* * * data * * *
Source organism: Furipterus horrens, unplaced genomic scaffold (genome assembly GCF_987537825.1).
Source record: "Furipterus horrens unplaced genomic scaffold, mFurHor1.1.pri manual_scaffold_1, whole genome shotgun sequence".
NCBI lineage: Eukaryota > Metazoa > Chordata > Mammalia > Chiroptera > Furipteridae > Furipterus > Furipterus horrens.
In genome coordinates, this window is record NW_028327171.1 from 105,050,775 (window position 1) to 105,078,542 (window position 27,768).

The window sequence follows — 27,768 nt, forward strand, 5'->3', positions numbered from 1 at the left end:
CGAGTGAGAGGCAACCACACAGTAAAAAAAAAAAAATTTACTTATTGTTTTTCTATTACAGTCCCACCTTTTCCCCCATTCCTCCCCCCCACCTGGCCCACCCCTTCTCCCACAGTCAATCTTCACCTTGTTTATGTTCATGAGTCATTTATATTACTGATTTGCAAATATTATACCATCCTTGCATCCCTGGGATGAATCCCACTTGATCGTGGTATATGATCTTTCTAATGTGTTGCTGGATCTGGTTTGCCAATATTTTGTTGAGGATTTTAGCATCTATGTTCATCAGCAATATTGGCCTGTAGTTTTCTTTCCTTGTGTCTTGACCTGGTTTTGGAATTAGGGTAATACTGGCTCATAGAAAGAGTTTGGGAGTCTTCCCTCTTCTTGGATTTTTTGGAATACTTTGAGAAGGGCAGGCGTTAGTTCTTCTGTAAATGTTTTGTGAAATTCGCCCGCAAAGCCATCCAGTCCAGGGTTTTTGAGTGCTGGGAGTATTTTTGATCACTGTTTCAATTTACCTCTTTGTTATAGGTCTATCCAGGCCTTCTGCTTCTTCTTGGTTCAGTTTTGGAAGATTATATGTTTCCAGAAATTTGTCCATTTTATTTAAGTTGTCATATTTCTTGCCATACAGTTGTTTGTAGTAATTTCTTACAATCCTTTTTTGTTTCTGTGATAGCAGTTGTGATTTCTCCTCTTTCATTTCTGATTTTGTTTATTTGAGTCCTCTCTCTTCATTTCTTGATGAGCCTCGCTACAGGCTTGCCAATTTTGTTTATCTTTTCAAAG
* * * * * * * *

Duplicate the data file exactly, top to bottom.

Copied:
Source organism: Furipterus horrens, unplaced genomic scaffold (genome assembly GCF_987537825.1).
Source record: "Furipterus horrens unplaced genomic scaffold, mFurHor1.1.pri manual_scaffold_1, whole genome shotgun sequence".
NCBI lineage: Eukaryota > Metazoa > Chordata > Mammalia > Chiroptera > Furipteridae > Furipterus > Furipterus horrens.
In genome coordinates, this window is record NW_028327171.1 from 105,050,775 (window position 1) to 105,078,542 (window position 27,768).

The window sequence follows — 27,768 nt, forward strand, 5'->3', positions numbered from 1 at the left end:
CGAGTGAGAGGCAACCACACAGTAAAAAAAAAAAAATTTACTTATTGTTTTTCTATTACAGTCCCACCTTTTCCCCCATTCCTCCCCCCCACCTGGCCCACCCCTTCTCCCACAGTCAATCTTCACCTTGTTTATGTTCATGAGTCATTTATATTACTGATTTGCAAATATTATACCATCCTTGCATCCCTGGGATGAATCCCACTTGATCGTGGTATATGATCTTTCTAATGTGTTGCTGGATCTGGTTTGCCAATATTTTGTTGAGGATTTTAGCATCTATGTTCATCAGCAATATTGGCCTGTAGTTTTCTTTCCTTGTGTCTTGACCTGGTTTTGGAATTAGGGTAATACTGGCTCATAGAAAGAGTTTGGGAGTCTTCCCTCTTCTTGGATTTTTTGGAATACTTTGAGAAGGGCAGGCGTTAGTTCTTCTGTAAATGTTTTGTGAAATTCGCCCGCAAAGCCATCCAGTCCAGGGTTTTTGAGTGCTGGGAGTATTTTTGATCACTGTTTCAATTTACCTCTTTGTTATAGGTCTATCCAGGCCTTCTGCTTCTTCTTGGTTCAGTTTTGGAAGATTATATGTTTCCAGAAATTTGTCCATTTTATTTAAGTTGTCATATTTCTTGCCATACAGTTGTTTGTAGTAATTTCTTACAATCCTTTTTTGTTTCTGTGATAGCAGTTGTGATTTCTCCTCTTTCATTTCTGATTTTGTTTATTTGAGTCCTCTCTCTTCATTTCTTGATGAGCCTCGCTACAGGCTTGCCAATTTTGTTTATCTTTTCAAAG